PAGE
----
PICT5479Bring water to a boil and add the berries. Mash them up as they cook so that as much juice as possible comes out into the water. Remove from heat and, when cool enough to work with, strain, crushing the berries in the strainer to get the remaining juice out. Return water to a boil and add vinegar. Turn to low. Run your wool under hot water until it is evenly wet and then add to the pot and let it simmer for an hour. At this point, remove from heat and let it sit for up to 12 hours or until desired color depth is achieved (I did the wool pictured above overnight). Gently remove the wool and submerge in cool water until the water is clear. Let as much water as possible drain from the wool and either place in a lingerie bag and hand spin (outside) to dry, or lay it in a sunny location until dry. Do not wring the wool out, because it may start to felt if you do!

Links to other articles/posts on home-made dyes:

Beat the winter blues with a little green

Our herb garden lives in the kids' play room
Our herb garden lives in the kids' play room

I may still have a little chard, carrots, oregano, and rosemary alive in the garden, but my garlic’s planted, my horseradish is harvested, and outdoor gardening season ’09 is pretty much officially done. Although Seeds of Change has apparently lost its mind and started sending spring seed catalogs in November (!!), it’s early, even by my insane gardening standards, to begin plans for next year’s garden. So what’s a bored gardener to do to beat the winter blues?

Well, last weekend, I got a great deal on some end-of-season herbs from the last Farmer’s Market of the season (sniff, sniff) and planted an indoor herb garden to keep the kids and I occupied until we can reasonably start planning next year’s garden and starting seedlings in January. All it took was some leftover pots, a little potting soil, and a sunny window. Read more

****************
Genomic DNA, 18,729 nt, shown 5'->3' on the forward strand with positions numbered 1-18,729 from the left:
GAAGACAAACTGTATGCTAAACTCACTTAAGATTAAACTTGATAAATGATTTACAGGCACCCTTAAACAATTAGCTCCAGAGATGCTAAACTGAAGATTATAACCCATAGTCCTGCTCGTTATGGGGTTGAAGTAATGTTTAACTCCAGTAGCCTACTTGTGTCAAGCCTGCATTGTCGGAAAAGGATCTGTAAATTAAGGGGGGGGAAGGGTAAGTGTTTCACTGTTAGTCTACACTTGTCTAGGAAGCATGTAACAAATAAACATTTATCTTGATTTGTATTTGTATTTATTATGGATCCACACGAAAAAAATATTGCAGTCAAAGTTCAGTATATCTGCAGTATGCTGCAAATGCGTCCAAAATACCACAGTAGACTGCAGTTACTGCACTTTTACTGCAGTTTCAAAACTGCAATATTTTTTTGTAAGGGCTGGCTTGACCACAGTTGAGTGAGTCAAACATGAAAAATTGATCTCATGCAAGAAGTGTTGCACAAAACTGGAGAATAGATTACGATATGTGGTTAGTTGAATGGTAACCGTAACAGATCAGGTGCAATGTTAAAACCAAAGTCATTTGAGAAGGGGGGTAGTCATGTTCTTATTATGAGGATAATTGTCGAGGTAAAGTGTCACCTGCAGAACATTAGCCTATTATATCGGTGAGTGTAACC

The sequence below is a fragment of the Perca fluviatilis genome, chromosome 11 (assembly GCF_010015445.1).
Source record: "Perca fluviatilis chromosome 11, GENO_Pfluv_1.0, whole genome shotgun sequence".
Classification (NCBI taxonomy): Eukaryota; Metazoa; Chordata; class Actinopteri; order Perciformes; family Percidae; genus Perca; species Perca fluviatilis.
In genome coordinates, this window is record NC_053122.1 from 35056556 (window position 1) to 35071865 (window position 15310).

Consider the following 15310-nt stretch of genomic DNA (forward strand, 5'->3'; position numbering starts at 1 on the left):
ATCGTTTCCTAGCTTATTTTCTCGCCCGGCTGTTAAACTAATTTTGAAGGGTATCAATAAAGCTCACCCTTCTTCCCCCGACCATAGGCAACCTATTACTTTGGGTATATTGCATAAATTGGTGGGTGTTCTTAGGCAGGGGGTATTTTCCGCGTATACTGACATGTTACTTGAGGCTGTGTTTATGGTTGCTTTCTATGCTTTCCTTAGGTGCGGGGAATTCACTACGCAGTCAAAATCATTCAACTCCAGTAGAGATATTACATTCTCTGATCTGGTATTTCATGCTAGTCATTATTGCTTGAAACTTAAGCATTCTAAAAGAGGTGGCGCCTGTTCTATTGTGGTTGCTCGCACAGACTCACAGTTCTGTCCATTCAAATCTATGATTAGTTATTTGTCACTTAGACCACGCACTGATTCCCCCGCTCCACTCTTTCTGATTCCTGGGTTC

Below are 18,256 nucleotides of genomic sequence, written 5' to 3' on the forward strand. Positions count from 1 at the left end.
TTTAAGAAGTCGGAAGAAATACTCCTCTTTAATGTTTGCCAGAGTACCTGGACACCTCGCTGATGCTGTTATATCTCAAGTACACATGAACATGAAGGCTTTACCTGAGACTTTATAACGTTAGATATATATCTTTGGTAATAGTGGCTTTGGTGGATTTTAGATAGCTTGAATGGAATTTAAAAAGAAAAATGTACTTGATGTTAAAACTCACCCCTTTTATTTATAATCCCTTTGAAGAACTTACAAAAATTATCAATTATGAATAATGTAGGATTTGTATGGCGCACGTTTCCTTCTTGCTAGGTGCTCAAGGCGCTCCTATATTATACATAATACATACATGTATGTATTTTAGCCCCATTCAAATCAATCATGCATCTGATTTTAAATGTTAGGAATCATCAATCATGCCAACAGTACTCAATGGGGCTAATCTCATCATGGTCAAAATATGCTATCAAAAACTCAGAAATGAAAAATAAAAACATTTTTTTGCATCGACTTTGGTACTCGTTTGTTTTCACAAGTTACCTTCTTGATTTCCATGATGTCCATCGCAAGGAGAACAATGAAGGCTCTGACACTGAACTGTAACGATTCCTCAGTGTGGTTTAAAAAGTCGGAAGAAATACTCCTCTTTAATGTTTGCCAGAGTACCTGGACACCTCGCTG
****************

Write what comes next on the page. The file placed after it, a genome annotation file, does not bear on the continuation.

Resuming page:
A few tips on making Mozzarella

I know a lot of folks who, like me, love the idea of making mozzarella from scratch. But I also know quite a few people, myself included, who have tried it and failed miserably. This weekend, I think I finally had my mozzarella breakthrough, so of course I had to share it here.

First, the recipe. I have been trying to make Ricki Carroll’s 30-Minute Mozzarella recipe, from her book Home Cheese Making. I love that she recommends local, minimally processed milk, and that her web site has lots of tips and pictures. But my mozzarella curds NEVER looked solid enough to pull back with my fingers or cut with a knife, so I wasn’t really surprised when my cheese kept not turning out. Read more

My make-it-from-scratch philosophy

I blog a lot about things I make from scratch and I realized that I have an underlying philosophy that I’ve never spelled out. So here goes.

When I was young, I was fortunate to spend many of my weekends on a farm my parents owned with a friend of theirs about two hours from the suburbs where I grew up. This property, which I think was about 80 acres, was a true working farm with steers raised for beef, a couple of old circus ponies, an outhouse, some great old rickety barns, a farm pond, a giant vegetable garden, and acres of woods. Read more

Heart-healthy & Earth-friendly look the same when it comes to diet

A friend on mine recently asked me for some advice on eating a low sodium diet because she was recently diagnosed with high blood pressure. I realized as I typed up all my tips that a heart-healthy diet looks a whole lot like an Earth-friendly one. Just another reason to think about the foods we eat and to choose carefully in ways that will likely vary from the typical Western diet.